An unknown cameraman captured Ernest Hemingway during rehabilitation after his injury in WW1. A young writer couldn’t stand on his legs in a Hospital of Milan after the mortar fire wounded him.
Ernest Hemingway participated in WW1 as a volunteer. Writer’s war history didn’t mean to be heroic as he served in Italy as an ambulance driver with the American Red Cross. In June 1918, while operating a mobile kitchen distributing chocolate and cigarettes for combatants, he was wounded by an Austrian shell explosion. “Then there was a flash, as when a blast-furnace door is twirled open, and a cry that started white and went red,” Hemingway recalled his injury in a letter home.
Hemingway ignored his wounds and transported an injured Italian officer to safety. He caught another bullet from the machine-guns while doing this heroic deed. Later Hemingway got the Silver Medal of Valor from the Italian Ministry of Defence for this historical episode.
Hemingway spent over a year in Europe but he fell in love with the Old Continent. He visited many European countries later, including Italy, Spain, and France, looking for inspiration and new characters for his books.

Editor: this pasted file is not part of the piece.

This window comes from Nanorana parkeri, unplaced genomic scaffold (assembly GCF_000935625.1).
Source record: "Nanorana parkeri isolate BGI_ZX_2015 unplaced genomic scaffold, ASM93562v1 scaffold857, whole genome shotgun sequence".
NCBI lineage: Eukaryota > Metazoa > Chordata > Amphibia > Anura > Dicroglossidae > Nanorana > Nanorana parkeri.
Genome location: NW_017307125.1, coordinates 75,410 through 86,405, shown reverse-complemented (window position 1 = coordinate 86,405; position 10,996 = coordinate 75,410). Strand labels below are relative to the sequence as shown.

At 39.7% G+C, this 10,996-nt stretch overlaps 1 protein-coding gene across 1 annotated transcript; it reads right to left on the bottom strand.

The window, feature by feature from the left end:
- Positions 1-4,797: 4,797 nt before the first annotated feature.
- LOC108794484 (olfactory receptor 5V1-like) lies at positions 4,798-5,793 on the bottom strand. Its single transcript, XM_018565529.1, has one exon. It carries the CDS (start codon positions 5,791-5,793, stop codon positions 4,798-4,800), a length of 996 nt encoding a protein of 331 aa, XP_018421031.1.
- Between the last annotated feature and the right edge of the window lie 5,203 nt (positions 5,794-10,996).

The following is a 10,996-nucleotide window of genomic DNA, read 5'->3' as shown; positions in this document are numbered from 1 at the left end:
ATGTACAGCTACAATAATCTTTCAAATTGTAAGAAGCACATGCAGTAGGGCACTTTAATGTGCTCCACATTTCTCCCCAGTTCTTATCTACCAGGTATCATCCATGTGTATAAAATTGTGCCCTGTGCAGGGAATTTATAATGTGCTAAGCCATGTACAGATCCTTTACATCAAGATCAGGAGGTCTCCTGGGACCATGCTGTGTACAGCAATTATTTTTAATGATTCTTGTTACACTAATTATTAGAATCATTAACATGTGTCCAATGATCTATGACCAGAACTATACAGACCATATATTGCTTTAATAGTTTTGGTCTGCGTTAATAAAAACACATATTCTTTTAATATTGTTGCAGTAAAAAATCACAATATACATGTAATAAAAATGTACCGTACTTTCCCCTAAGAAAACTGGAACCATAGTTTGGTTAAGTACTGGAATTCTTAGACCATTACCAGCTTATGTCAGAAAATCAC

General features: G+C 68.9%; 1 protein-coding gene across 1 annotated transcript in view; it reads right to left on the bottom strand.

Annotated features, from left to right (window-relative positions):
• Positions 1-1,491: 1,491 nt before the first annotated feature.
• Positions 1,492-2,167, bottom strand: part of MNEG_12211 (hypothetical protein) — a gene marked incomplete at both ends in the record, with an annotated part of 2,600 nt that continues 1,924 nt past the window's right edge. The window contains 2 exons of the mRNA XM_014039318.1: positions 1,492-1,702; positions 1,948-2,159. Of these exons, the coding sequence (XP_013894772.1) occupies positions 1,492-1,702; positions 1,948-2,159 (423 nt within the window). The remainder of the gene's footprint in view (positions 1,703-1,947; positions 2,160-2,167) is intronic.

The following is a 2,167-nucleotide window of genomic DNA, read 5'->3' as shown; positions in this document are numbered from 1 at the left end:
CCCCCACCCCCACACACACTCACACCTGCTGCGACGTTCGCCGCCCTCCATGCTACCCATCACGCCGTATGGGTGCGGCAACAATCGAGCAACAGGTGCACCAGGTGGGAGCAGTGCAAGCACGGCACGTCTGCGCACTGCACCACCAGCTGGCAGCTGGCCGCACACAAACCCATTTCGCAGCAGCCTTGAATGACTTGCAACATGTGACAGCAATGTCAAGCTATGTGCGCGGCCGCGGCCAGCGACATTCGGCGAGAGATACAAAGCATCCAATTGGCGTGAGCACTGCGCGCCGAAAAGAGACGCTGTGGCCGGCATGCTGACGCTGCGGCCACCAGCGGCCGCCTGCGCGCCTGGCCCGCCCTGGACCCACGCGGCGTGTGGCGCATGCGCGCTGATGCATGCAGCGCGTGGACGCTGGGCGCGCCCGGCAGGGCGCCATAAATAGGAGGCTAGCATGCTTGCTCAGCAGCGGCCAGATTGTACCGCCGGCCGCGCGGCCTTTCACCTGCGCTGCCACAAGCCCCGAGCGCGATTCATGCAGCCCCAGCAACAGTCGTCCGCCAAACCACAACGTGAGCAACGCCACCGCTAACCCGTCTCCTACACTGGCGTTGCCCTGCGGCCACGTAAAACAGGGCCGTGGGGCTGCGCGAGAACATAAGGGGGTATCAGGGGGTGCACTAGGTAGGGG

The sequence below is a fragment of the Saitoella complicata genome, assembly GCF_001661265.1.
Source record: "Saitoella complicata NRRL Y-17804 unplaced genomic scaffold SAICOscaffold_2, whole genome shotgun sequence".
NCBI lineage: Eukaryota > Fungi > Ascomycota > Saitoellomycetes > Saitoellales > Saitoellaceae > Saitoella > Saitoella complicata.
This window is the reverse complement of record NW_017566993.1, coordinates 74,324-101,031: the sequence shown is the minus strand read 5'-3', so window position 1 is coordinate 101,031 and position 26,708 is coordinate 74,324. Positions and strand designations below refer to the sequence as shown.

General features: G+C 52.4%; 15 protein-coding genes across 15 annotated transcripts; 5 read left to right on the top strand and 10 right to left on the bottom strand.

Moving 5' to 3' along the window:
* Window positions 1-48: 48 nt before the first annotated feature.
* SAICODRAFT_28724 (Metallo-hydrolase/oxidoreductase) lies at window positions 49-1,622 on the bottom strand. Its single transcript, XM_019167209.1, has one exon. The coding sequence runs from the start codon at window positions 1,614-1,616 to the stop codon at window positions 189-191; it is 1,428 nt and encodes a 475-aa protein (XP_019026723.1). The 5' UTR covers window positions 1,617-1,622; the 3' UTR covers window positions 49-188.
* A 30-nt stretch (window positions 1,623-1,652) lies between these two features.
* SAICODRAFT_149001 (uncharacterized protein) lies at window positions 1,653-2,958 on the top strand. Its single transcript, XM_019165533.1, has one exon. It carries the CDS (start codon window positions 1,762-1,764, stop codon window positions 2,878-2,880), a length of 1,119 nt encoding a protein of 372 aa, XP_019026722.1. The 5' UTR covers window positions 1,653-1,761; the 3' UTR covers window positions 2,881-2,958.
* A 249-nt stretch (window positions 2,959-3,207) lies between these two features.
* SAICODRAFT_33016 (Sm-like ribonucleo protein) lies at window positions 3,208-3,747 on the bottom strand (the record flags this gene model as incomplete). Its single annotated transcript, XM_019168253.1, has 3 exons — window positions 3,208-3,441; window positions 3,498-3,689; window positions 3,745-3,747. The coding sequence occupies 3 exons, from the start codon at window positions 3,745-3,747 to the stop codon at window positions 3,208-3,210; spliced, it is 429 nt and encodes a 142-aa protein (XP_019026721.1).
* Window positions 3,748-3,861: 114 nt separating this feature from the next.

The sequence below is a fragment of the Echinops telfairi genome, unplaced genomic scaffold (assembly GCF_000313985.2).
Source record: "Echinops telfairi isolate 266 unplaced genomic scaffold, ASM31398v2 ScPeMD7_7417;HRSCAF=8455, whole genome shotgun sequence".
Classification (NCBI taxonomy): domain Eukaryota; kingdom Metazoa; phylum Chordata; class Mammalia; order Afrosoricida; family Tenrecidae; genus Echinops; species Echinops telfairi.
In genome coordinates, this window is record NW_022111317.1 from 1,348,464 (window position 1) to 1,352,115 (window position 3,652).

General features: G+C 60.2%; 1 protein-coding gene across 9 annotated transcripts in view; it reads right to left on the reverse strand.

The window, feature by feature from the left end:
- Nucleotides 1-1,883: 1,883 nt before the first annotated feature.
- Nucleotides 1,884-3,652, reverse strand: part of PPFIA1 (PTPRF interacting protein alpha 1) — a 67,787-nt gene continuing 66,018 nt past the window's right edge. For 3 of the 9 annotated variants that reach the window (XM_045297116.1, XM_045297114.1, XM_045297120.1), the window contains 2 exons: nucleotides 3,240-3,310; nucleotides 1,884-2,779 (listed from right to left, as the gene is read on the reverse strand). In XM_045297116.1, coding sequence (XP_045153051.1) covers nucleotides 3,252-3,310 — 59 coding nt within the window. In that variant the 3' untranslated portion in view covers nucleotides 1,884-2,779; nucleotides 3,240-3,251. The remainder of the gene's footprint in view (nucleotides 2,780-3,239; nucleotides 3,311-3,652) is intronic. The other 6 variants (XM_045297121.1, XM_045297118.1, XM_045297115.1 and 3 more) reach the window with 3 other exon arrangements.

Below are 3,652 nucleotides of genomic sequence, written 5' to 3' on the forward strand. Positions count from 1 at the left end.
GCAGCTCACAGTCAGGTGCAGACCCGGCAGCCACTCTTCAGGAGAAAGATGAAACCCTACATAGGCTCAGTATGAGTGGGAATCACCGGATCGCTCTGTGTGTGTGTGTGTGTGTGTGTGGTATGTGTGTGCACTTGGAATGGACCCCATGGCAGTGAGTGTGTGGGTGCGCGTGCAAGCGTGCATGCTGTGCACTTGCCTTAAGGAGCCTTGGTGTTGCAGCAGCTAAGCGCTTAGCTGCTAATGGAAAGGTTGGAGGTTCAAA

Hemingway remembered those events later in Men at War: “When you go to war as a kid, you have a high illusion of immortality. Other guys get killed; not you. . . . Then when you catch your bullet for the first time, you lose that illusion, and you know it can happen to you. After being severely wounded two weeks before my nineteenth birthday, I had a bad time until I figured out that nothing could happen to me that had not happened to all men before me. Whatever I had to do, men had always done. If they had done it, then I could do it too, and the best thing was not to worry about it.”
Rehabilitation took long six months in a Milan hospital. During that period, Hemingway fell in love with Agnes von Kurowsky, an American Red Cross nurse. The rumor has it that this Hospital of Milan was full of cats, and injured soldiers spent their time with pets. Who knows, maybe those six months made Ernest Hemingway a famous cat-lover. This romantic event completed the transformation of Ernest Hemingway from a young boy from Oak Park, Illinois, to a different, adult man. WW1 granted him invaluable life experience that included combat and love. Changes in his character were exciting.